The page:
Inside the steel and glass office towers of Chile’s capital, Santiago, computers, printers, and faxes hum. Out on the streets, business executives and taxi drivers chat away on some of Chile’s 14 million cellular telephones.

Urbanized, well educated, and home to 17 million people, Chile is one of the most prosperous countries in Latin America. And as is the case in the United States, all its electronic gadgets are beginning to lead to a whole lot of electronic waste. The country currently discards 300,000 computers a year, and by 2020 it will be grappling with an annual pile of 1.7 million trashed computers, estimate Daniel Garcés and Uca Silva, researchers at Plataforma RELAC (the Regional Platform on E-waste in Latin America and the Caribbean, a project sponsored by a Chilean NGO). Worldwide, e-waste is the fastest-growing solid waste stream.

This widening river of trash poses both human and environmental hazards. Each cathode ray tube in a television or computer monitor, for instance, contains several pounds of lead. Electronics also harbor mercury, cadmium, and other heavy metals. Many consumers and manufacturers dump these materials into landfills, where toxins leach into groundwater and poison people and animals.

Even when people attempt to dispose of e-waste properly, horror stories of off shore “recycling” abound. In Guiyu, China, for example, workers extracting gold from circuit boards burn themselves with acid, and clouds of burning plastic and lead fumes hover over an ash-filled river. In Accra, Ghana, children sift through mountains of shattered computers, setting fire to the parts to scavenge bits of copper wire.

Yet to Chilean businessman Fernando Nilo, the mounting heap of hazardous e-waste was not just a problem. It was also an opportunity. In 2003, he launched Latin America’s first e-waste recycling company, Recycla Chile. The company safely and ethically dismantles old computers and other electronic castoffs, sells the valuable metal byproducts, and hands over the toxic elements to an accredited hazardous waste facility. Three years after smashing apart its first computer, Nilo’s company was turning a profit.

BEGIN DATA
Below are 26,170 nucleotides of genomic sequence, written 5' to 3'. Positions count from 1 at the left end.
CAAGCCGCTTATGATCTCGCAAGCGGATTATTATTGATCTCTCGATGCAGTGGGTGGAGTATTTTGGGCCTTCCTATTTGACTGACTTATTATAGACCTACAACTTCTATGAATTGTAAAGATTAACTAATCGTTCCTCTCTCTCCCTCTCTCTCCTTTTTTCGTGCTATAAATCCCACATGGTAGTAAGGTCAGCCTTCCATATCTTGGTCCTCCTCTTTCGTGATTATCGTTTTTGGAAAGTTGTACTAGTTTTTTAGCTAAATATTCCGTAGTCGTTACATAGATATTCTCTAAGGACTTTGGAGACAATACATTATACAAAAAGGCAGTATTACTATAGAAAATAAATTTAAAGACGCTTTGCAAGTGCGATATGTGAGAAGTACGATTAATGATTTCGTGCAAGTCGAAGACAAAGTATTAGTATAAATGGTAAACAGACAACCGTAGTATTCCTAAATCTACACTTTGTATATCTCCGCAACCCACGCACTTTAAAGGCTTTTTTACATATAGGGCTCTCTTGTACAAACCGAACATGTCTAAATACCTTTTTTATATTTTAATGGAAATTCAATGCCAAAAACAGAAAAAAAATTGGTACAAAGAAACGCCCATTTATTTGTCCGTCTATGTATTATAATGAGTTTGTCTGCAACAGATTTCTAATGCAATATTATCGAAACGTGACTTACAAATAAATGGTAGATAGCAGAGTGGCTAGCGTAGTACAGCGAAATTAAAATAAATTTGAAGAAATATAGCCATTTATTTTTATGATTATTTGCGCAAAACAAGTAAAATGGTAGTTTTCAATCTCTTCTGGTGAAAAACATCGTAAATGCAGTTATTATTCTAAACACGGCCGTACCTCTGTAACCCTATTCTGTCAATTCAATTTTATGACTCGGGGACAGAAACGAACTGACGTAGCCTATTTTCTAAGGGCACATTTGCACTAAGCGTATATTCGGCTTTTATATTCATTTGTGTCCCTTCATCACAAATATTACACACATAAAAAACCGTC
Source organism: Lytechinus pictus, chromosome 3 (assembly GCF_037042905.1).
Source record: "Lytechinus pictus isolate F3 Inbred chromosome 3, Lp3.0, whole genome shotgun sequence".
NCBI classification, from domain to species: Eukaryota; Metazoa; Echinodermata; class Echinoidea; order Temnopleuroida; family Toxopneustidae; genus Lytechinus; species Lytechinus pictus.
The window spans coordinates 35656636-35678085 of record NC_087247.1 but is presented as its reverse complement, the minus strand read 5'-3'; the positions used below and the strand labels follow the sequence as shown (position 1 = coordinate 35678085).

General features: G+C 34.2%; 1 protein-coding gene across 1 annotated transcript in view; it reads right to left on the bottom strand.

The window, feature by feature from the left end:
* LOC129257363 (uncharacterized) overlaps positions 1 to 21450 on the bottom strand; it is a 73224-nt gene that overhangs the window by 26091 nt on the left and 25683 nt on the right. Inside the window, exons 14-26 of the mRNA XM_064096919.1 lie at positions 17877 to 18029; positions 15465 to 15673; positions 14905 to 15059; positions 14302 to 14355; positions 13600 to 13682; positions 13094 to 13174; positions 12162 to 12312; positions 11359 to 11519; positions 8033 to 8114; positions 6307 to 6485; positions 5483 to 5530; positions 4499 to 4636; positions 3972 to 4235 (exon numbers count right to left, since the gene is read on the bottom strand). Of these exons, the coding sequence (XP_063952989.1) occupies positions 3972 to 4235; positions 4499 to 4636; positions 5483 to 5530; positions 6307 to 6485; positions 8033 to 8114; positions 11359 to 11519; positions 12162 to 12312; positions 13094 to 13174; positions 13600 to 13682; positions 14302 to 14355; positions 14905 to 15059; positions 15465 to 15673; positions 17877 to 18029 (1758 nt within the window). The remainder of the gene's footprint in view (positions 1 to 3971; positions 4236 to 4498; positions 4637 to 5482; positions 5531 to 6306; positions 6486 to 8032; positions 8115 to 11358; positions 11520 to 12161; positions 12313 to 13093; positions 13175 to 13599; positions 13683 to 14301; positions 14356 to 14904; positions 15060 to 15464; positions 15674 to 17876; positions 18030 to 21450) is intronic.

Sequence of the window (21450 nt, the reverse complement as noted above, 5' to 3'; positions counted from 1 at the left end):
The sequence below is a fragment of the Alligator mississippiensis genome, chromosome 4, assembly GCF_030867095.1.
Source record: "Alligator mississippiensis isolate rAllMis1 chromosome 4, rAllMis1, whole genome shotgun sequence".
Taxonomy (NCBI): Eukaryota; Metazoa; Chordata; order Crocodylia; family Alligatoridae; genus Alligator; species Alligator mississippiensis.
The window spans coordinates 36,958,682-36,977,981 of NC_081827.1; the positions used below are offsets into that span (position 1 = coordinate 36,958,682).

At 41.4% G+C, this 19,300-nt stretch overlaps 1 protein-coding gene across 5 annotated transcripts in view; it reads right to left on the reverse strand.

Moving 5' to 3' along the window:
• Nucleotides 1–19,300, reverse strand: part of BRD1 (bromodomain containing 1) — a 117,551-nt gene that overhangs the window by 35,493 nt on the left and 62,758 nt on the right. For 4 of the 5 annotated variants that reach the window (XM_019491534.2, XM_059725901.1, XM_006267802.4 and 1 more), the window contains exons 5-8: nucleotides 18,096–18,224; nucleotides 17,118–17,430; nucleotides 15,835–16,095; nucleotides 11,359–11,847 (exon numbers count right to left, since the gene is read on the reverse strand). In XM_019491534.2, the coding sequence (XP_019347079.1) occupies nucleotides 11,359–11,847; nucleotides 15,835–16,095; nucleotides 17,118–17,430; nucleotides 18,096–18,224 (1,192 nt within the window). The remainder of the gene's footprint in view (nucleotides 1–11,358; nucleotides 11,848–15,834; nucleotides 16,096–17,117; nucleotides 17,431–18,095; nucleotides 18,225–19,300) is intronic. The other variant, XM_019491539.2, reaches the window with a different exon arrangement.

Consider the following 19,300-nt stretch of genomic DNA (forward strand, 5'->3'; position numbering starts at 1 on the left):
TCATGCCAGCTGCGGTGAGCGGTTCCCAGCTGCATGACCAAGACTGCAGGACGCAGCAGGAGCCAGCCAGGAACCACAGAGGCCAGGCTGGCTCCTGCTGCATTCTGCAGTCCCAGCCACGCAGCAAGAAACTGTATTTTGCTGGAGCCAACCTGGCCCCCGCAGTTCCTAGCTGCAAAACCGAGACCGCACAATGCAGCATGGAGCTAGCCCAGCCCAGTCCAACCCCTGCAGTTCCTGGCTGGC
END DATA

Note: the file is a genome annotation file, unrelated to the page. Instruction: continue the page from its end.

Today, Recycla Chile employs 25 people, including a dozen who are ex-convicts, recovering drug addicts, and others living at society’s margins. “We’re offering them a second chance in life,” he says. “We’re recycling them.”

Three Bottom Lines

The son of a shoe factory owner, Nilo had an entrepreneurial streak. He had also worked for years in Chile’s mining industry (the country is the world’s largest producer of copper), and so he knew the market for aluminum, copper, and other commodities. At the same time, Nilo had roots as a social activist. As a student in the 1980s, he had fought for human rights and an end to the dictatorship of Augusto Pinochet. After democracy was restored, he focused on other social issues, raising university scholarship money for poor students. “At night I was working against poverty, but in the daytime I was working in the mining sector,” he says. “I thought there should be a model where you could create social value and economic value in the same undertaking.”

Nilo began studying models of social entrepreneurship, admiring the “double bottom line” (profit and social service) espoused by Nobel Peace Prize winner Muhammad Yunus, founder of the Grameen Bank. Attending a forum at the Massachusetts Institute of Technology’s Media Lab, Nilo heard Nicholas Negroponte describe a plan to distribute $100 laptops to students in poor countries. “I raised my hand and said, ‘It’s a beautiful initiative to solve the digital gap, but it’s a market failure because you’ll send millions of computers to places like Peru [where] people will not recycle them.’” All that e-waste would then threaten the health of the people and environment, he figured.

So when Nilo founded Recycla Chile, he says, “I thought it should be a triple bottom line model,” delivering profits, serving people, and improving the planet.

For Recycla Chile, planet and profit are intertwined. Chilean businesses pay Recycla Chile to handle some 1,100 tons of e-waste a year. The company first extracts and sells reusable materials—a $2 million annual business—and then pays an International Organization for Standardization (ISO)-certified hazardous waste processing center in Santiago to dispose of batteries and cathode ray tubes.

Each year, Recycla Chile sells 55 tons of iron on the Chilean market. It also exports 110 tons of copper and almost 30 tons of circuit boards, from which precious metals such as silver and gold can be extracted. Recycla Chile exports metals only to smelters that meet the ISO’s environmental standards. These smelters are primarily in Europe, especially Belgium. Nilo is wary of environmental and labor practices in China and India, so he avoids doing business there, even though Chinese companies often pay better.